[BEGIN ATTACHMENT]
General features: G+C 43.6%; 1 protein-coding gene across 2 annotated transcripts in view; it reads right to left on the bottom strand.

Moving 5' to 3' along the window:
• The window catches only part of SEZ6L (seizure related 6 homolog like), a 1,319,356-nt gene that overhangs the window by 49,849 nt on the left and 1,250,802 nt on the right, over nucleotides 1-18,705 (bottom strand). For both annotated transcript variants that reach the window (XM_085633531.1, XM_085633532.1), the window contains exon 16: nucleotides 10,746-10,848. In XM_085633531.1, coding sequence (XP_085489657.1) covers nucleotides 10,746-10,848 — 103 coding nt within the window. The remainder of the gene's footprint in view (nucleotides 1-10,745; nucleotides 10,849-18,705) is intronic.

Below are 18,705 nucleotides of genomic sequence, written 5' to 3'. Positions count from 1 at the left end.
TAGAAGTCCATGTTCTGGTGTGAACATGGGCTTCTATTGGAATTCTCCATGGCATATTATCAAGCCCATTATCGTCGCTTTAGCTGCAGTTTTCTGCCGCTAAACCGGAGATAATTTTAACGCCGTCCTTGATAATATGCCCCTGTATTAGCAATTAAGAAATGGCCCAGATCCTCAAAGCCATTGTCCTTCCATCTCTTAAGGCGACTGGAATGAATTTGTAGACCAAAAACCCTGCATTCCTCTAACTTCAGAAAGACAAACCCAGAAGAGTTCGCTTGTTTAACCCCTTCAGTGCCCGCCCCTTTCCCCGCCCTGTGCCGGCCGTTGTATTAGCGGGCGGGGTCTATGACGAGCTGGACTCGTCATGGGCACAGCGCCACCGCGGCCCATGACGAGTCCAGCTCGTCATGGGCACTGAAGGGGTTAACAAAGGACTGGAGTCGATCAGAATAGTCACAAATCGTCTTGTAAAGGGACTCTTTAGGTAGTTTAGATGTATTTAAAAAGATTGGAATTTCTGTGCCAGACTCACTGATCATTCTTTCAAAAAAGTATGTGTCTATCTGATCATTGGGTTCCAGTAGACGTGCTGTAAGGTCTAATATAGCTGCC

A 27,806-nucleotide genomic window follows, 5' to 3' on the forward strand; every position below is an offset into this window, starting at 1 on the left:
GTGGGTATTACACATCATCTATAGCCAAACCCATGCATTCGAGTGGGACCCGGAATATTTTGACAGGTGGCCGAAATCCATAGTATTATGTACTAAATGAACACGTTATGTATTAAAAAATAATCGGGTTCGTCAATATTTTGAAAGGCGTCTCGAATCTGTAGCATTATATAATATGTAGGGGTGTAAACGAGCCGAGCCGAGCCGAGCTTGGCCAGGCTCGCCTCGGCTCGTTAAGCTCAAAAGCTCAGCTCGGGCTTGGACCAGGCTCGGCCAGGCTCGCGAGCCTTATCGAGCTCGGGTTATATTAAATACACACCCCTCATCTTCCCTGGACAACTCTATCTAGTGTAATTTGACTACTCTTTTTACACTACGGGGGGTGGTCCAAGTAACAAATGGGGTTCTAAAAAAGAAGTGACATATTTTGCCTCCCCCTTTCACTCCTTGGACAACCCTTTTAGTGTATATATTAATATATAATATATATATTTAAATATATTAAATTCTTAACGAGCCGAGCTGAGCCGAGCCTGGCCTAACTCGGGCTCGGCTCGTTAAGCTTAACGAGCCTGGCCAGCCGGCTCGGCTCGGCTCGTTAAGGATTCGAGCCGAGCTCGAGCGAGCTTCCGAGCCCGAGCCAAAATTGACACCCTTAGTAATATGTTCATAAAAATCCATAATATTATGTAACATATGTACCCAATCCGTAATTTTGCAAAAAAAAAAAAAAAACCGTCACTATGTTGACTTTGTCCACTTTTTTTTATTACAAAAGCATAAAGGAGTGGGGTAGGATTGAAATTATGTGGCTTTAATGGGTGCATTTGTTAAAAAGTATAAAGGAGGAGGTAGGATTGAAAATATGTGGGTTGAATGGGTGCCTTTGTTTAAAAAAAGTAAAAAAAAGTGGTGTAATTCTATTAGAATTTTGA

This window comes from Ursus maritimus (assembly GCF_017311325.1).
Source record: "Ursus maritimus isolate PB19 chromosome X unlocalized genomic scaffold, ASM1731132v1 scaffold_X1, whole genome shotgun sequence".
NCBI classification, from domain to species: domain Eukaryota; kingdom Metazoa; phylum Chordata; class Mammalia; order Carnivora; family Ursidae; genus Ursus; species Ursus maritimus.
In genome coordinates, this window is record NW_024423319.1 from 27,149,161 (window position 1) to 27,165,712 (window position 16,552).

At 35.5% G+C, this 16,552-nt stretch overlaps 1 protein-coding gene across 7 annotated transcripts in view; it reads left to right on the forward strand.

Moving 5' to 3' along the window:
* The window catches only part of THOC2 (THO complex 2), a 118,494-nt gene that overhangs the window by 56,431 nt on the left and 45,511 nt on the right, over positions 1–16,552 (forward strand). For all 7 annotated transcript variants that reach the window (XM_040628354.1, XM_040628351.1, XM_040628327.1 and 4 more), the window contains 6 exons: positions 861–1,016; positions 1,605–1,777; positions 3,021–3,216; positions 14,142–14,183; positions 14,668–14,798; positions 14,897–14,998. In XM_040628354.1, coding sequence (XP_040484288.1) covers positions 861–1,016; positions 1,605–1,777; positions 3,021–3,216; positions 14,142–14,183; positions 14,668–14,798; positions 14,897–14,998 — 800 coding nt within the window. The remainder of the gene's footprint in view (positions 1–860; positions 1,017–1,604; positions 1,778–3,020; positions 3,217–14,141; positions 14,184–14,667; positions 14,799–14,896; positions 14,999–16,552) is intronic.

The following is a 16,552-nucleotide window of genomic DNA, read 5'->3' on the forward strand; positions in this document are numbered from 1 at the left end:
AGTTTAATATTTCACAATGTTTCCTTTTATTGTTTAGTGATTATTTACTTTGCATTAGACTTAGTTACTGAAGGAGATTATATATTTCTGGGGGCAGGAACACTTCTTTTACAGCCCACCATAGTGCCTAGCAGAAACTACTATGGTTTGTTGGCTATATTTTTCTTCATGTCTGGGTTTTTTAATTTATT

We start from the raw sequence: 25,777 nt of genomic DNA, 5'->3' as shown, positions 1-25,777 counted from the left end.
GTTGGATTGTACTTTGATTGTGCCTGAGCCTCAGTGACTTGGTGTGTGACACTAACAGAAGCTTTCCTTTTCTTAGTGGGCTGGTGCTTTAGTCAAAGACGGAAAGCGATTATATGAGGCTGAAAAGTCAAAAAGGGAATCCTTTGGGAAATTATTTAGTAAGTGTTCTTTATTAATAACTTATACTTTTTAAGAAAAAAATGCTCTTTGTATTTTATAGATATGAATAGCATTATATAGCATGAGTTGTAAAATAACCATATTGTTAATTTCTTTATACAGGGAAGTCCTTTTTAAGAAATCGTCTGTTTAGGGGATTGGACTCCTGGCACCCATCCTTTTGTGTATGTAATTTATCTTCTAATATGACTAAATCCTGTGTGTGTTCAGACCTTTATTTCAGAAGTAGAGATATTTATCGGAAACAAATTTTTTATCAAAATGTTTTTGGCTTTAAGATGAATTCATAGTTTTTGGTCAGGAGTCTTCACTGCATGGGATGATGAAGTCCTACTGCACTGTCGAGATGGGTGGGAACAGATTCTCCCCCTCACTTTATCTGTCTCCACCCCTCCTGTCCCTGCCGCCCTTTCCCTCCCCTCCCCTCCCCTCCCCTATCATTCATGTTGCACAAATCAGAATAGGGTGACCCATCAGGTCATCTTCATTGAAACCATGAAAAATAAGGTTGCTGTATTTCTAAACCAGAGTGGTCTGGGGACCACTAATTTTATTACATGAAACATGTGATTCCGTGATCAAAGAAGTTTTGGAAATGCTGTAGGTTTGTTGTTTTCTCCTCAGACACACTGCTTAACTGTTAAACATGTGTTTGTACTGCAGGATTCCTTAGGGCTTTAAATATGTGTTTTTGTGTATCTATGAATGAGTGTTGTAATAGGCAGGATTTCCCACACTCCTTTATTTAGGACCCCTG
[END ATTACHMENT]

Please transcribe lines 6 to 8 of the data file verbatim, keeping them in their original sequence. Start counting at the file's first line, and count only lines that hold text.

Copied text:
A 27,806-nucleotide genomic window follows, 5' to 3' on the forward strand; every position below is an offset into this window, starting at 1 on the left:
GTGGGTATTACACATCATCTATAGCCAAACCCATGCATTCGAGTGGGACCCGGAATATTTTGACAGGTGGCCGAAATCCATAGTATTATGTACTAAATGAACACGTTATGTATTAAAAAATAATCGGGTTCGTCAATATTTTGAAAGGCGTCTCGAATCTGTAGCATTATATAATATGTAGGGGTGTAAACGAGCCGAGCCGAGCCGAGCTTGGCCAGGCTCGCCTCGGCTCGTTAAGCTCAAAAGCTCAGCTCGGGCTTGGACCAGGCTCGGCCAGGCTCGCGAGCCTTATCGAGCTCGGGTTATATTAAATACACACCCCTCATCTTCCCTGGACAACTCTATCTAGTGTAATTTGACTACTCTTTTTACACTACGGGGGGTGGTCCAAGTAACAAATGGGGTTCTAAAAAAGAAGTGACATATTTTGCCTCCCCCTTTCACTCCTTGGACAACCCTTTTAGTGTATATATTAATATATAATATATATATTTAAATATATTAAATTCTTAACGAGCCGAGCTGAGCCGAGCCTGGCCTAACTCGGGCTCGGCTCGTTAAGCTTAACGAGCCTGGCCAGCCGGCTCGGCTCGGCTCGTTAAGGATTCGAGCCGAGCTCGAGCGAGCTTCCGAGCCCGAGCCAAAATTGACACCCTTAGTAATATGTTCATAAAAATCCATAATATTATGTAACATATGTACCCAATCCGTAATTTTGCAAAAAAAAAAAAAAAACCGTCACTATGTTGACTTTGTCCACTTTTTTTTATTACAAAAGCATAAAGGAGTGGGGTAGGATTGAAATTATGTGGCTTTAATGGGTGCATTTGTTAAAAAGTATAAAGGAGGAGGTAGGATTGAAAATATGTGGGTTGAATGGGTGCCTTTGTTTAAAAAAAGTAAAAAAAAGTGGTGTAATTCTATTAGAATTTTGA

This window comes from Ursus maritimus (assembly GCF_017311325.1).